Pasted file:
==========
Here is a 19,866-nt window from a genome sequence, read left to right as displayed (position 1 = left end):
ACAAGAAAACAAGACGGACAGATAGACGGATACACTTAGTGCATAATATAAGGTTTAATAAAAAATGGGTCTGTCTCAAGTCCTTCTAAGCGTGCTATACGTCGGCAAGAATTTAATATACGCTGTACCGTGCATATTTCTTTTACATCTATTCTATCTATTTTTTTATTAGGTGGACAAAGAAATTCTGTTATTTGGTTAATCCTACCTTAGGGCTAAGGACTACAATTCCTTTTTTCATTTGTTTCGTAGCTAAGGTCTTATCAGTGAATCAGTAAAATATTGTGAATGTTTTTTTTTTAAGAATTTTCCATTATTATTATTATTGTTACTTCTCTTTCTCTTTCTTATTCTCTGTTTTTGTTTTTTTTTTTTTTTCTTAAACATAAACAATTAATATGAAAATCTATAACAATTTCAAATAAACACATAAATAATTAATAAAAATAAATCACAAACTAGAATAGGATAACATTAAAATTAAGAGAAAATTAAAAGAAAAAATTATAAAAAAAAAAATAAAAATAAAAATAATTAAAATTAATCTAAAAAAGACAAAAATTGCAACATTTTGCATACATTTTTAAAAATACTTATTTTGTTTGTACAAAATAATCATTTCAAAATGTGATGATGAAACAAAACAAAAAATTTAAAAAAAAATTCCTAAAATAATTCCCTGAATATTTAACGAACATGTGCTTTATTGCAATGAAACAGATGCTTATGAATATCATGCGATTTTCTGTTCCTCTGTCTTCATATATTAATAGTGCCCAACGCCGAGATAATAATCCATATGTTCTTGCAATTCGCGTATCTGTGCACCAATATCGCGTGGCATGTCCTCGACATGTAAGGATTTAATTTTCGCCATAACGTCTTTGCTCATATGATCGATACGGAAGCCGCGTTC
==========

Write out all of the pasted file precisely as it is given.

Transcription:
Here is a 19,866-nt window from a genome sequence, read left to right as displayed (position 1 = left end):
ACAAGAAAACAAGACGGACAGATAGACGGATACACTTAGTGCATAATATAAGGTTTAATAAAAAATGGGTCTGTCTCAAGTCCTTCTAAGCGTGCTATACGTCGGCAAGAATTTAATATACGCTGTACCGTGCATATTTCTTTTACATCTATTCTATCTATTTTTTTATTAGGTGGACAAAGAAATTCTGTTATTTGGTTAATCCTACCTTAGGGCTAAGGACTACAATTCCTTTTTTCATTTGTTTCGTAGCTAAGGTCTTATCAGTGAATCAGTAAAATATTGTGAATGTTTTTTTTTTAAGAATTTTCCATTATTATTATTATTGTTACTTCTCTTTCTCTTTCTTATTCTCTGTTTTTGTTTTTTTTTTTTTTTCTTAAACATAAACAATTAATATGAAAATCTATAACAATTTCAAATAAACACATAAATAATTAATAAAAATAAATCACAAACTAGAATAGGATAACATTAAAATTAAGAGAAAATTAAAAGAAAAAATTATAAAAAAAAAAATAAAAATAAAAATAATTAAAATTAATCTAAAAAAGACAAAAATTGCAACATTTTGCATACATTTTTAAAAATACTTATTTTGTTTGTACAAAATAATCATTTCAAAATGTGATGATGAAACAAAACAAAAAATTTAAAAAAAAATTCCTAAAATAATTCCCTGAATATTTAACGAACATGTGCTTTATTGCAATGAAACAGATGCTTATGAATATCATGCGATTTTCTGTTCCTCTGTCTTCATATATTAATAGTGCCCAACGCCGAGATAATAATCCATATGTTCTTGCAATTCGCGTATCTGTGCACCAATATCGCGTGGCATGTCCTCGACATGTAAGGATTTAATTTTCGCCATAACGTCTTTGCTCATATGATCGATACGGAAGCCGCGTTC